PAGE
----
1860's The English custom of a visit from Father Christmas was revived and established as the character visiting on Christmas Eve and leaving gifts for children in their stockings. Images, dolls and artwork from Germany helped to strengthen this custom.

The Germanic images showed him as a saint, in bishops robes, as a winterman in furs, as a saintly old man, often seen in the company of the Holy Child, and as a giftbringer in robes of every colour from brown, white, green blue to golds, pinks and red. Even in this latter guise, his countenance was serious more often than jolly, though laughing Santas did appear. These were usually those which were influenced by the American imagery, and intended for export to the USA.

1870's SantaClaus began to put in appearances in Department stores in the USA and Canada.

1873 Louis Prang of Boston published the first American Christmas Card. His images showed Santa Claus much in the same tradition as the earlier American images, but with a softer, gentler look. More the saintly old gent than the jolly old elf.

1890's Father Christmas began to appear in English Stores.

1922AD Norman Rockwell created a perfect blend of saintly and jolly when he created Santa for the Saturday Evening Post.

1931AD Coca Cola began their major promotion using Santa to promote their drink. Their artist, Haddon Sundblom created Santa in his own image! It is the Coca-Cola Santa which springs to mind now as the traditional Santa.

1948AD Department Stores in Britain increased the thrill of their Santa Grotto with train rides, sleigh rides, trip to the moon and elaborate animated scenes.

c. mid-1950's English Father Christmas slowly gives way to American Santa Claus.

1980's European traditions of Giftbringers begin to give way to Santa Claus. Spains's Three Kings , Italy's Befana, and Sweden's Tomte in particular have all given way to Santa as the anticipated Giftbringer, sometimes even as an additional giftbringer.

The Chronological History of the Christmas Tree

As told by Countess Maria Hubert von Staufer
St. Boniface Story
Why do we have a decorated Christmas Tree? In the 7th century a monk from Crediton, Devonshire, went to Germany to teach the Word of God. He did many good works there, and spent much time in Thuringia, an area which was to become the cradle of the Christmas Decoration Industry.

Luther's treeLegend has it that he used the triangular shape of the Fir Tree to describe the Holy Trinity of God the Father, Son and Holy Spirit. The converted people began to revere the Fir tree as God's Tree, as they had previously revered the Oak. By the 12th century it was being hung, upside-down, from ceilings at Christmas time in Central Europe, as a symbol of Christianity.

The first decorated tree was at Riga in Latvia, in 1510. In the early 16th century, Martin Luther is said to have decorated a small Christmas Tree with candles, to show his children how the stars twinkled through the dark night.

Christmas Markets
In the mid 16th century, Christmas markets were set up in German towns, to provide everything from gifts, food and more practical things such as a knife grinder to sharpen the knife to carve the Christmas Goose! At these fairs, bakers made shaped gingerbread and wax ornaments for people to buy as souvenirs of the fair, and take home to hang on their Christmas Trees.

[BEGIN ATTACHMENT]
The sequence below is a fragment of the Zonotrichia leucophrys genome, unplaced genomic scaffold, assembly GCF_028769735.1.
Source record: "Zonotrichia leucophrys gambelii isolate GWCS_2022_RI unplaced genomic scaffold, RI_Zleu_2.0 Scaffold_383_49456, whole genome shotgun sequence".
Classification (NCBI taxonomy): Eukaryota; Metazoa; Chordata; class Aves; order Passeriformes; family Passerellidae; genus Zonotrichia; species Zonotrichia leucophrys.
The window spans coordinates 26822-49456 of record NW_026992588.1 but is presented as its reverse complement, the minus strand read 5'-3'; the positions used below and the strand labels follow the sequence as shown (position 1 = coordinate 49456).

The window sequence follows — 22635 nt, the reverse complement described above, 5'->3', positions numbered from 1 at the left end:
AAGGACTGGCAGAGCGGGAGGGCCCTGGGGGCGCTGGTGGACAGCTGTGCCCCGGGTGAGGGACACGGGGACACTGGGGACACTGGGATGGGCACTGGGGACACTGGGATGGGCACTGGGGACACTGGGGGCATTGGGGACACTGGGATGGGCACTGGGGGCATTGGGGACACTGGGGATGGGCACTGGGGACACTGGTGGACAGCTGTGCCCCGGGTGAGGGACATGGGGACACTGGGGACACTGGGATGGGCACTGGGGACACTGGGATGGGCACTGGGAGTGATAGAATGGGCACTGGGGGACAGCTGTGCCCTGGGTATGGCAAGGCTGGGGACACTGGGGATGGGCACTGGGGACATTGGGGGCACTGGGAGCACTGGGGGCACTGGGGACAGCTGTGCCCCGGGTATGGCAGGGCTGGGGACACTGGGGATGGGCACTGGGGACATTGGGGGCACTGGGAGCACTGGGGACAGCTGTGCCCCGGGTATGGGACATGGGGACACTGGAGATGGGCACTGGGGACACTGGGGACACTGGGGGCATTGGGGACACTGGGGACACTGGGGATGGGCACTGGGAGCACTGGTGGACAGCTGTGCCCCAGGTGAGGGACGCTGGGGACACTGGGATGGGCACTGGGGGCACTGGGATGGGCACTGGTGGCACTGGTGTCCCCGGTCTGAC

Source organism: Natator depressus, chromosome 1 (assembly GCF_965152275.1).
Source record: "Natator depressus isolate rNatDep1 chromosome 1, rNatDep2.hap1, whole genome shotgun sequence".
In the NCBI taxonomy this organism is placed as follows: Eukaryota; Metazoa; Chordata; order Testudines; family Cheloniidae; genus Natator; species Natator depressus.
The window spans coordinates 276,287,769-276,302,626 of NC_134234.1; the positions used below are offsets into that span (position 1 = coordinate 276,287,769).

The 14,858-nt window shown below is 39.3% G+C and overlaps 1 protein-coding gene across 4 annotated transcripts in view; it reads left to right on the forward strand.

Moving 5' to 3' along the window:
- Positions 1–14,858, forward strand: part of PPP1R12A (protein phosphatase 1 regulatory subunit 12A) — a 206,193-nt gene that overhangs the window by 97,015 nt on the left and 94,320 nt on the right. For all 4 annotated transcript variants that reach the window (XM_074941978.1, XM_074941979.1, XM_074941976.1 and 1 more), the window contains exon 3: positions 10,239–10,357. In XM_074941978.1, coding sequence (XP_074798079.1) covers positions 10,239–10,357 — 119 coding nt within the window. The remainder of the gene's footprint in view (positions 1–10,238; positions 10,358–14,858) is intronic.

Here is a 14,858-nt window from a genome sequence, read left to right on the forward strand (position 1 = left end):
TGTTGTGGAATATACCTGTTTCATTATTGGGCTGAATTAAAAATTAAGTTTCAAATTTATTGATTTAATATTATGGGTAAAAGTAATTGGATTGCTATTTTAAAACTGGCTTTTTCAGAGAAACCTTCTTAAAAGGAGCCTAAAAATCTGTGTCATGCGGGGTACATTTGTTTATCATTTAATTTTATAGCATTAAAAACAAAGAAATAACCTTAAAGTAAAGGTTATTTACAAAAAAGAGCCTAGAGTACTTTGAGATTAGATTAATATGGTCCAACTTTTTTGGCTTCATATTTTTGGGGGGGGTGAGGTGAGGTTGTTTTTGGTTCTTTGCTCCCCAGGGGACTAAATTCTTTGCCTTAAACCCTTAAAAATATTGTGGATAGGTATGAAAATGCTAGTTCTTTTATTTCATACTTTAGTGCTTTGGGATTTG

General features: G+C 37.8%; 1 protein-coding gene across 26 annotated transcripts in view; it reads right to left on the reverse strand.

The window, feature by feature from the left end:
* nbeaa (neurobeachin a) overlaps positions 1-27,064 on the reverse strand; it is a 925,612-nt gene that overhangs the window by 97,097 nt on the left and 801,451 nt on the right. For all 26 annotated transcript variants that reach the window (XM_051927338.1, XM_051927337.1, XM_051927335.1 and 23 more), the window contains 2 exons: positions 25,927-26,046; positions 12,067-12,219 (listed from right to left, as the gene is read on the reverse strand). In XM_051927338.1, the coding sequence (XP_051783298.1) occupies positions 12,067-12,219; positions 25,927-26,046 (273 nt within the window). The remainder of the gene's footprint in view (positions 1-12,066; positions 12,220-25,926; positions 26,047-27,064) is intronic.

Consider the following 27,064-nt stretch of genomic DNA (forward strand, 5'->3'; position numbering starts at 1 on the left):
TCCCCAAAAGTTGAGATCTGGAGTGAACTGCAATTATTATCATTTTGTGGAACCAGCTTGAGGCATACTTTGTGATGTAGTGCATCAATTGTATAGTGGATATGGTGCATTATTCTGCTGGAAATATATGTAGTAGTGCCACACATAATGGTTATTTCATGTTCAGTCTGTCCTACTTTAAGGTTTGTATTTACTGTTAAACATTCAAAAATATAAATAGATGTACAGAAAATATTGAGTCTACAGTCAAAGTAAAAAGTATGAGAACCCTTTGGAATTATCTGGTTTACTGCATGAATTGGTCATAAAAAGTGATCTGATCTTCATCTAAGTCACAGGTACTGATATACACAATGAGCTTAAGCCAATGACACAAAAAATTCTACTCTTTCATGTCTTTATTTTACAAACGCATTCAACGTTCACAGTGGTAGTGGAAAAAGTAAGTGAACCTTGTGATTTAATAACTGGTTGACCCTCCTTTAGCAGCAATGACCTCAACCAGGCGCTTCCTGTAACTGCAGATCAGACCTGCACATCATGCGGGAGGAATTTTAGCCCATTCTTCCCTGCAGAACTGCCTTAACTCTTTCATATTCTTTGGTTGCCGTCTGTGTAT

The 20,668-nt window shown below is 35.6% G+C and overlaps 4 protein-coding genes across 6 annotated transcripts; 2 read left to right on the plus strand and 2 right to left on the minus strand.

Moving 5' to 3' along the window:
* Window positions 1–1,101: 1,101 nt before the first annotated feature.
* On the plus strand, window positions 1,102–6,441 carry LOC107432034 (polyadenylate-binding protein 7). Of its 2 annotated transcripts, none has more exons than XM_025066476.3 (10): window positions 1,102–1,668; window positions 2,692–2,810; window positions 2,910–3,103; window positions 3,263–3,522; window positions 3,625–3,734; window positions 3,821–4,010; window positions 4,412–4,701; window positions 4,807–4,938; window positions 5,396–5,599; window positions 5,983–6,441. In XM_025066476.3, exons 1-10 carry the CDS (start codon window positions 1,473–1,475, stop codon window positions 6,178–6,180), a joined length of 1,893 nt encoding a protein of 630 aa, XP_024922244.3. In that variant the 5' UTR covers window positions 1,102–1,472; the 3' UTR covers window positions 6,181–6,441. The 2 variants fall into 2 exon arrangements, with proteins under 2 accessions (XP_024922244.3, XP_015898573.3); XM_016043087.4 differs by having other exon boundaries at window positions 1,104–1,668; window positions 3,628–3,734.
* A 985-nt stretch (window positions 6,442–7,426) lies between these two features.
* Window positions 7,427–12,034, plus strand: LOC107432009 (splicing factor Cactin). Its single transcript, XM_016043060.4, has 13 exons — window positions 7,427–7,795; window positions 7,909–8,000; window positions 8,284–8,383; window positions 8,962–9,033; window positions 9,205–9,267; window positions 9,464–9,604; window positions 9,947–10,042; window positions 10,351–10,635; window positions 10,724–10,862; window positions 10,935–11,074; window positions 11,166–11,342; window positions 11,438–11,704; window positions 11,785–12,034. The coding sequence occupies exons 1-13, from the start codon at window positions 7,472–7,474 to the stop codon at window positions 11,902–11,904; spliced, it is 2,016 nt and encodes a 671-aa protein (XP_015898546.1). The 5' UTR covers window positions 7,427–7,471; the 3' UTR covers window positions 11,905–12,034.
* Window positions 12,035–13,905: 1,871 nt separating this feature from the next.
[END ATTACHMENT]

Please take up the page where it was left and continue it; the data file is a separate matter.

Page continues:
The best record we have is that of a visitor to Strasbourg in 1601. He records a tree decorated with "wafers and golden sugar-twists (Barley sugar) and paper flowers of all colors;. The early trees were biblically symbolic of the Paradise Tree in the Garden of Eden. The many food items were symbols of Plenty, the flowers, originally only red (for Knowledge) and White (for Innocence).

Tinsel was invented in Germany around 1610. At that time real silver was used, and machines were invented which pulled the silver out into the wafer thin strips for tinsel. Silver was durable, but tarnished quickly, especially with candlelight. Attempts were made to use a mixture of lead and tin, but this was heavy and tended to break under its own weight so was not so practical. So silver was used for tinsel right up to the mid-20th century.

The First English Trees
Decorating a Victorian householdThe Christmas Tree first came to England with the Georgian Kings who came from Germany. At this time also, German Merchants living in England decorated their homes with a Christmas Tree. The British public were not fond of the German Monarchy, so did not copy the fashions at Court, which is why the Christmas Tree did not establish in Britain at that time. A few families did have Christmas trees however, probably more from the influence of their German neighbors than from the Royal Court.

The decorations were Tinsel, silver wire ornaments, candles and small beads. All these had been manufactured in Germany and East Europe since the 17th century. The custom was to have several small trees on tables, one for each member of the family, with that persons gifts stacked on the table under the tree.

The Victorian and Albert Tree

In 1846, the popular Royals, Queen Victoria and her German Prince, Albert, were illustrated in the Illustrated London News. They were standing with their children around a Christmas Tree. Unlike the previous Royal family, Victoria was very popular with her subjects, and what was done at Court immediately became fashionable - not only in Britain, but with fashion-conscious East Coast American Society. The English Christmas Tree had arrived!